TUESDAY, Sept. 26, 2023 (HealthDay News) -- Electronic cigarette use is associated with a higher risk for asthma in adolescents who never smoked conventional tobacco products, according to a study published in the October issue of Preventive Medicine.
Taehyun Roh, Ph.D., from Texas A&M University in College Station, and colleagues used data from the Youth Risk Behavior Surveillance System (2015 to 2019) to examine the factors associated with e-cigarette use and the relationship between e-cigarette use and asthma among U.S. adolescents.
The researchers found that male gender, previous combustible product use, substance use, and depression were associated with higher odds of ever using e-cigarettes. Current use was associated with age and White race. Among adolescents who have never used combustible products, e-cigarette use was significantly associated with asthma in both Texas and the entire United States, after adjusting for other factors (odds ratios, 1.32 and 1.18, respectively).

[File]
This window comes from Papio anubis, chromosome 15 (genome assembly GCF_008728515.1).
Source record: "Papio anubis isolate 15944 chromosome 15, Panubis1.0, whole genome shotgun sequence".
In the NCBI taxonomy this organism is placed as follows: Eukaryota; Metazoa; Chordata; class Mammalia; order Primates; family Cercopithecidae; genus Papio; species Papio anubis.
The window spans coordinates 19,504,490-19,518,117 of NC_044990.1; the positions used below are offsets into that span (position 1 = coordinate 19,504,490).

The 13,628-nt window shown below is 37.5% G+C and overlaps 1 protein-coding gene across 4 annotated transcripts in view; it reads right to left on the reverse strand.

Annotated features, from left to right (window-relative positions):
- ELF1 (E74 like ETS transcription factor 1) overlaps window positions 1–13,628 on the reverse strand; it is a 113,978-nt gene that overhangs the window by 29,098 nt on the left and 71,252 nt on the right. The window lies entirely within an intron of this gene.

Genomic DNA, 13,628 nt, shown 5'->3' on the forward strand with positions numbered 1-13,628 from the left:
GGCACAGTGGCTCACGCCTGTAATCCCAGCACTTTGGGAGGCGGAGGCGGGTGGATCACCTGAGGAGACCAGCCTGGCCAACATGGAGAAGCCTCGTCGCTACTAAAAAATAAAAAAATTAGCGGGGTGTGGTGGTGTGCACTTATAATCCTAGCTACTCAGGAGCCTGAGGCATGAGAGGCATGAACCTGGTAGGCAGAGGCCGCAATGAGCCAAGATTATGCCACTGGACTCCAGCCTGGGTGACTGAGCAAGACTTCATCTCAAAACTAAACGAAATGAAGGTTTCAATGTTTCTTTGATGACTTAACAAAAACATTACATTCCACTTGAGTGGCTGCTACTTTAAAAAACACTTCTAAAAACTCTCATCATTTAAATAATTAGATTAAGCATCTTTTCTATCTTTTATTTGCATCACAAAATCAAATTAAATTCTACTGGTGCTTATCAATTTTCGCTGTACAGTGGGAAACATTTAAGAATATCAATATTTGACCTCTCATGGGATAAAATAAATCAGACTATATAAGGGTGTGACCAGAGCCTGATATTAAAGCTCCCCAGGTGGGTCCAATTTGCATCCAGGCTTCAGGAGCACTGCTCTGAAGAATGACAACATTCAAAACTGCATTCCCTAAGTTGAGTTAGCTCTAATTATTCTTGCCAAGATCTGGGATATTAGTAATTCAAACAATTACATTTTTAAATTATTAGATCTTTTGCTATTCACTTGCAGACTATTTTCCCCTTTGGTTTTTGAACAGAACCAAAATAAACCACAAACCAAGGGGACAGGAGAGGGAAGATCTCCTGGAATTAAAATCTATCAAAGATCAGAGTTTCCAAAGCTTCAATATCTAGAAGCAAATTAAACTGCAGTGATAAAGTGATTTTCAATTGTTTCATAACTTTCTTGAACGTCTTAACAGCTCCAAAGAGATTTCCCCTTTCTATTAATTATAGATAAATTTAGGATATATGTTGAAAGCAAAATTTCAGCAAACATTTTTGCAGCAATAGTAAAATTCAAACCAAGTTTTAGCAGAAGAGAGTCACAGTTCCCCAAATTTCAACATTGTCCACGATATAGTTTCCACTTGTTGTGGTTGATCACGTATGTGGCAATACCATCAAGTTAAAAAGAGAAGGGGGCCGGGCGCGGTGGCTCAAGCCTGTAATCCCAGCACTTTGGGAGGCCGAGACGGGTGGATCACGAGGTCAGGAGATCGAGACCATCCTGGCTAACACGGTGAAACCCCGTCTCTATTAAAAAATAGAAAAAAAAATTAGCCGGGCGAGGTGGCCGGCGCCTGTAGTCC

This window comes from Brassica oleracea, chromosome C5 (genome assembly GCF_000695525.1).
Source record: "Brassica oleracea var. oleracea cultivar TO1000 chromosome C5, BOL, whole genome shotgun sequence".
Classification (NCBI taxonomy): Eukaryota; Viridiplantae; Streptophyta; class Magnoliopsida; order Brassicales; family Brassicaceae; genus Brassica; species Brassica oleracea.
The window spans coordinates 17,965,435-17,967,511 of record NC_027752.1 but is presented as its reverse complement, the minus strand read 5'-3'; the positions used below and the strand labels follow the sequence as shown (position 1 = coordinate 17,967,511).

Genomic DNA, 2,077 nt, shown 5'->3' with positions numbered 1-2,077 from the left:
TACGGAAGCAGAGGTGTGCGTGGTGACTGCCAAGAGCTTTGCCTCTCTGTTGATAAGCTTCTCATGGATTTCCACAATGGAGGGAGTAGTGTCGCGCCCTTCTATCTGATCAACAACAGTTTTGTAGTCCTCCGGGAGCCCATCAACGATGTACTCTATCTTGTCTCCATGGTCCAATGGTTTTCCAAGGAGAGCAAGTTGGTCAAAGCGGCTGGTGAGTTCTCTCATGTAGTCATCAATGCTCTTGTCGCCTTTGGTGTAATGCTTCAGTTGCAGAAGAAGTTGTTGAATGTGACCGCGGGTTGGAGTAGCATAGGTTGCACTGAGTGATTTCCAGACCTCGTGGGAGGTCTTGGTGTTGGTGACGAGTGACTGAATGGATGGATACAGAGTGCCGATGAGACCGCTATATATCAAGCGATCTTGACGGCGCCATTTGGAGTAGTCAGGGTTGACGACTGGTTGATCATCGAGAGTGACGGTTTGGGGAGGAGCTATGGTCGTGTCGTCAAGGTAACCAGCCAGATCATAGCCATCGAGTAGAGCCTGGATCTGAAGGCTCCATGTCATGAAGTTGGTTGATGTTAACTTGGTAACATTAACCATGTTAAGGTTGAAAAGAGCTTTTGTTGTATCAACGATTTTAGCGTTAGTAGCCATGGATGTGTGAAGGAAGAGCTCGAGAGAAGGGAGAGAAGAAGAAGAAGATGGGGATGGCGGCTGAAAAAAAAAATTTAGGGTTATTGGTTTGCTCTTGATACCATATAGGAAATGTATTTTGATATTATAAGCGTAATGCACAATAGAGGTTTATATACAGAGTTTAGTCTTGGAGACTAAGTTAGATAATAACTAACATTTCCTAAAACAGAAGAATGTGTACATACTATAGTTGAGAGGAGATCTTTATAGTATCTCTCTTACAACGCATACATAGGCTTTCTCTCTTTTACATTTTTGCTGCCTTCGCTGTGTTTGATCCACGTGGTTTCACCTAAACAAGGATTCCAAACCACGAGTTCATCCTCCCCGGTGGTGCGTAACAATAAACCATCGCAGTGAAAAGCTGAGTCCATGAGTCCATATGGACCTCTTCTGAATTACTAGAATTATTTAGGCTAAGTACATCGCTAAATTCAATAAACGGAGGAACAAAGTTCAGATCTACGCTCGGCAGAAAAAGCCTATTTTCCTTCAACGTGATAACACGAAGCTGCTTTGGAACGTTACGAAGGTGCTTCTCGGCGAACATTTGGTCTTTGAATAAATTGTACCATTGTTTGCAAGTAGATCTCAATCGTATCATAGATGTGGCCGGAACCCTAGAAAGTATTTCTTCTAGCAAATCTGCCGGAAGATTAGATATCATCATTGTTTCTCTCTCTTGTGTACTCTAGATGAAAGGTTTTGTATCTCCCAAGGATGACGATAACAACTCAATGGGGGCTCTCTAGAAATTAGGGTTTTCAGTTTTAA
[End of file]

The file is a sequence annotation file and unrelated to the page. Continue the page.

"Raising awareness, implementing stricter regulations, and promoting alternative coping mechanisms for mental health are potential interventions to mitigate respiratory health problems in youth. By increasing knowledge about the harmful effects of e-cigarette use, individuals will be able to make informed decisions and potentially discourage adolescents from initiating or continuing e-cigarette use," the authors write. "Future longitudinal studies are warranted to confirm the observed associations and establish causality."